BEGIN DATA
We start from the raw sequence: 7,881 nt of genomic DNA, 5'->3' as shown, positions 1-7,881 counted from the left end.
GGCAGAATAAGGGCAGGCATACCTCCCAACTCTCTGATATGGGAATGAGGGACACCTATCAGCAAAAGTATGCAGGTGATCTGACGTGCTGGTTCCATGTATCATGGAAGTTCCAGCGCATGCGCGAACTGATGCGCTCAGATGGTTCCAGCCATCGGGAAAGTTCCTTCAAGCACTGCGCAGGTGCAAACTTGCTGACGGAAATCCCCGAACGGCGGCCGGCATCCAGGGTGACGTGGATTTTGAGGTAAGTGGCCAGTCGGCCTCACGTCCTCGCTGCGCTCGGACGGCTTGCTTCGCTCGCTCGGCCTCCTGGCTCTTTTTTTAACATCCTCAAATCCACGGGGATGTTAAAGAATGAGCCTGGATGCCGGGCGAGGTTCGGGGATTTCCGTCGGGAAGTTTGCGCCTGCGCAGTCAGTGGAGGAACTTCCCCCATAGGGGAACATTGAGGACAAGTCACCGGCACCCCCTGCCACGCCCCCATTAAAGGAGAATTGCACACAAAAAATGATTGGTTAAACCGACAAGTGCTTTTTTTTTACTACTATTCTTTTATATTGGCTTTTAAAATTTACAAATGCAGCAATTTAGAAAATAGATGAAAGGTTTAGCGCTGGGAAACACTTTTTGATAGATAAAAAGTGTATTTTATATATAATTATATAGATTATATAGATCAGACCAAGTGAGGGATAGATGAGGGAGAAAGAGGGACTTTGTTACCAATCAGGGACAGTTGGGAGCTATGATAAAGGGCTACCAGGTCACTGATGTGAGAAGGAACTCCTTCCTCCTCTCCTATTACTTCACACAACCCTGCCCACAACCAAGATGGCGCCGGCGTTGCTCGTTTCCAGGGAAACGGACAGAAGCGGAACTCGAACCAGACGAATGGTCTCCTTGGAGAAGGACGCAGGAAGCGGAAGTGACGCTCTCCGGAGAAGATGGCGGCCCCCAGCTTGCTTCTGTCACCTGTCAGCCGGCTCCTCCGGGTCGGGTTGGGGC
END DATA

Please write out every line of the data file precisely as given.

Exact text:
We start from the raw sequence: 7,881 nt of genomic DNA, 5'->3' as shown, positions 1-7,881 counted from the left end.
GGCAGAATAAGGGCAGGCATACCTCCCAACTCTCTGATATGGGAATGAGGGACACCTATCAGCAAAAGTATGCAGGTGATCTGACGTGCTGGTTCCATGTATCATGGAAGTTCCAGCGCATGCGCGAACTGATGCGCTCAGATGGTTCCAGCCATCGGGAAAGTTCCTTCAAGCACTGCGCAGGTGCAAACTTGCTGACGGAAATCCCCGAACGGCGGCCGGCATCCAGGGTGACGTGGATTTTGAGGTAAGTGGCCAGTCGGCCTCACGTCCTCGCTGCGCTCGGACGGCTTGCTTCGCTCGCTCGGCCTCCTGGCTCTTTTTTTAACATCCTCAAATCCACGGGGATGTTAAAGAATGAGCCTGGATGCCGGGCGAGGTTCGGGGATTTCCGTCGGGAAGTTTGCGCCTGCGCAGTCAGTGGAGGAACTTCCCCCATAGGGGAACATTGAGGACAAGTCACCGGCACCCCCTGCCACGCCCCCATTAAAGGAGAATTGCACACAAAAAATGATTGGTTAAACCGACAAGTGCTTTTTTTTTACTACTATTCTTTTATATTGGCTTTTAAAATTTACAAATGCAGCAATTTAGAAAATAGATGAAAGGTTTAGCGCTGGGAAACACTTTTTGATAGATAAAAAGTGTATTTTATATATAATTATATAGATTATATAGATCAGACCAAGTGAGGGATAGATGAGGGAGAAAGAGGGACTTTGTTACCAATCAGGGACAGTTGGGAGCTATGATAAAGGGCTACCAGGTCACTGATGTGAGAAGGAACTCCTTCCTCCTCTCCTATTACTTCACACAACCCTGCCCACAACCAAGATGGCGCCGGCGTTGCTCGTTTCCAGGGAAACGGACAGAAGCGGAACTCGAACCAGACGAATGGTCTCCTTGGAGAAGGACGCAGGAAGCGGAAGTGACGCTCTCCGGAGAAGATGGCGGCCCCCAGCTTGCTTCTGTCACCTGTCAGCCGGCTCCTCCGGGTCGGGTTGGGGC